Peter was considered the patron saint of the Orthodox Church. Gospels such as Mary and Philip suggest that not everyone was on the same page. Those who did not accept Peter as the patron saint or rejected that Christ had an actual body, or maybe believed that the God Jesus spoke of was different from the God of the Hebrew Bible, were branded as heretics.  The earliest sign of Gnosticism vs. Christianity we see is in Acts  if I'm remembering correctly where Simon Magus is mentioned as a magician. There is also an argument that Paul was a gnostic as well but that's a whole different can of worms. Paul is very well regarded because if not for him, Christianity would've been dead shortly after he was killed.
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« Reply #14 on: April 15, 2012, 03:12:52 am »
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I'm writing a paper on the Gnostic Gospels by Elaine Pagels...I may borrow some thoughts from these posts!
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jmfcst
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« Reply #15 on: April 16, 2012, 11:17:51 am »
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I'm writing a paper on the Gnostic Gospels by Elaine Pagels...I may borrow some thoughts from these posts!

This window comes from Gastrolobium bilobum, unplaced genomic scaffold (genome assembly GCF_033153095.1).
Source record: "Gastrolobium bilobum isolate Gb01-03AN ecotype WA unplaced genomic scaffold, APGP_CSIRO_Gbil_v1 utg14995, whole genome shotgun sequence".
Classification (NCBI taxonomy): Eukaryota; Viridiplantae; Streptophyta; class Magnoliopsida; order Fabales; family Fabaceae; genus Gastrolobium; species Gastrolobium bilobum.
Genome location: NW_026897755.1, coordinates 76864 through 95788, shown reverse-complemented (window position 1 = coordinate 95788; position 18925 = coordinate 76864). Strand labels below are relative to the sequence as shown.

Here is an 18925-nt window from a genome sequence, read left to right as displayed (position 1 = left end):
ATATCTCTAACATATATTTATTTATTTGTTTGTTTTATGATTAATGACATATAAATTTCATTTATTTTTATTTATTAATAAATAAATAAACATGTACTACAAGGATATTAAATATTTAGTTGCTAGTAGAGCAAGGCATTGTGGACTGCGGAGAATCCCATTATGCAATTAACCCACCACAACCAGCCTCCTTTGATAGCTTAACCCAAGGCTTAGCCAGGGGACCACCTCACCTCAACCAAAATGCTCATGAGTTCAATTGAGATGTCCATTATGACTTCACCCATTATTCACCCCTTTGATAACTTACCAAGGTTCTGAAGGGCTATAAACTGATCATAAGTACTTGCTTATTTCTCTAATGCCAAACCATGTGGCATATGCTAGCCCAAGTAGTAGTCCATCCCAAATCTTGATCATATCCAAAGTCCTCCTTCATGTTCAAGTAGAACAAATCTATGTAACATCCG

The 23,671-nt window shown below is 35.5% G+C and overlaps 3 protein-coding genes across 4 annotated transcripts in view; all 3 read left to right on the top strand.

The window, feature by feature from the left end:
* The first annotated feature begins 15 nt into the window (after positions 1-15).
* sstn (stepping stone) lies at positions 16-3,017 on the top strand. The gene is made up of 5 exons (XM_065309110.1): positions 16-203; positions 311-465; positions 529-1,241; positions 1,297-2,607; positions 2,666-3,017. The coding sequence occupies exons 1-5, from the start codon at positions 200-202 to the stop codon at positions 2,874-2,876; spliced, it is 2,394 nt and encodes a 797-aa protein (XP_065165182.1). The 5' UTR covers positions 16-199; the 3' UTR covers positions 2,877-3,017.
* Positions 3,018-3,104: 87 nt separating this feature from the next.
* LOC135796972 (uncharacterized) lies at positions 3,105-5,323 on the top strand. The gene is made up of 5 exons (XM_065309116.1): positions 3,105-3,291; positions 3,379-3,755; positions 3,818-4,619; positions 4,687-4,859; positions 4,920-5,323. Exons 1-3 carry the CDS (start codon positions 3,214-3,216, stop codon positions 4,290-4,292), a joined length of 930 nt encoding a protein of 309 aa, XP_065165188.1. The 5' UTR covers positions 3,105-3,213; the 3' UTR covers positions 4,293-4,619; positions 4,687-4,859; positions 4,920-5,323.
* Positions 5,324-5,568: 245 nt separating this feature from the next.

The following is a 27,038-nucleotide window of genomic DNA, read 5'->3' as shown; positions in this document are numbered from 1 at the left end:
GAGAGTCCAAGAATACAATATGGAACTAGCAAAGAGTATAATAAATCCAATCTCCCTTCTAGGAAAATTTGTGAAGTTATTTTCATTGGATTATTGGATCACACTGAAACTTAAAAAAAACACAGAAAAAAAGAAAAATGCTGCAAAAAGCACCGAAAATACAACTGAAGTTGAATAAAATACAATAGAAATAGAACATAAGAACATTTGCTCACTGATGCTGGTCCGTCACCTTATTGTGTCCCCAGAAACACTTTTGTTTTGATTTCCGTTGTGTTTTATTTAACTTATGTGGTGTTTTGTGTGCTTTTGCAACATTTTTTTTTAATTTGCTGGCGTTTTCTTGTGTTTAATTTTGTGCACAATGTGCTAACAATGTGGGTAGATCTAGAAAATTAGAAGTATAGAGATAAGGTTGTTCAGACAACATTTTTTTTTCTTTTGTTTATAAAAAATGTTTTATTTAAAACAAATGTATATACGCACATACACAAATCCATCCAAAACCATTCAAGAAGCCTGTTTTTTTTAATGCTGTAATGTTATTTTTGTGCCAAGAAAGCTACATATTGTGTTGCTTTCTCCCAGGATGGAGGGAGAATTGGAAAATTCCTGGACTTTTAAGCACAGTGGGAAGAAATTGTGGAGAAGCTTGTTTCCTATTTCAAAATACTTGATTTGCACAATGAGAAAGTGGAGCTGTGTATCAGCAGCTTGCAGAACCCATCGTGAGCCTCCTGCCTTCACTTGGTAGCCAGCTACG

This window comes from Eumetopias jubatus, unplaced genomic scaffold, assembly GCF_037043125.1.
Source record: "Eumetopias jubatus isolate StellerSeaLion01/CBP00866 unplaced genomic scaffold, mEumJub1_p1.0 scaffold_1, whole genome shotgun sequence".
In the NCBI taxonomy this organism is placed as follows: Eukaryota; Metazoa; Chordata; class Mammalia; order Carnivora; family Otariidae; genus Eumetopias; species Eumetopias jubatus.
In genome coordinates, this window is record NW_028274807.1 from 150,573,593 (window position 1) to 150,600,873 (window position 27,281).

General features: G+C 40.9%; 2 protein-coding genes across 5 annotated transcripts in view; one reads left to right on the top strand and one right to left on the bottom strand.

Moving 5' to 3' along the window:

careful, you'll need to get written permission from Tidewater_Wave (aka Derek), since he claims the wisdom of his material is copyrighted.
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Do not fight with one another over my banning.  I've enjoyed the time I have spent with all of you, but the time really has come for me to leave.  It is what I want.

http://www.youtube.com/watch?v=z9Y_GLT4_9I

I looked over Jordan, and what did I see?
Coming for to carry me home,
A band of angels coming after me,
Coming for to carry me home.

Swing low, sweet chariot,
Coming for to carry me home.
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Oldiesfreak1854
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« Reply #16 on: June 18, 2012, 11:33:19 am »
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The account of who saw the resurrected Christ first is an analogy of early Christian sects?!

100% conjecture. 

Reminds me when I was a child and I thought every Cowboys-Redskins game represented a battle between good and evil.
LOL I am a Cowboys fan and find your statement pretty funny.  I don't hate the Redskins, but I don't especially like them either.
« Last Edit: June 18, 2012, 05:09:55 pm by Oldiesfreak1854 »Logged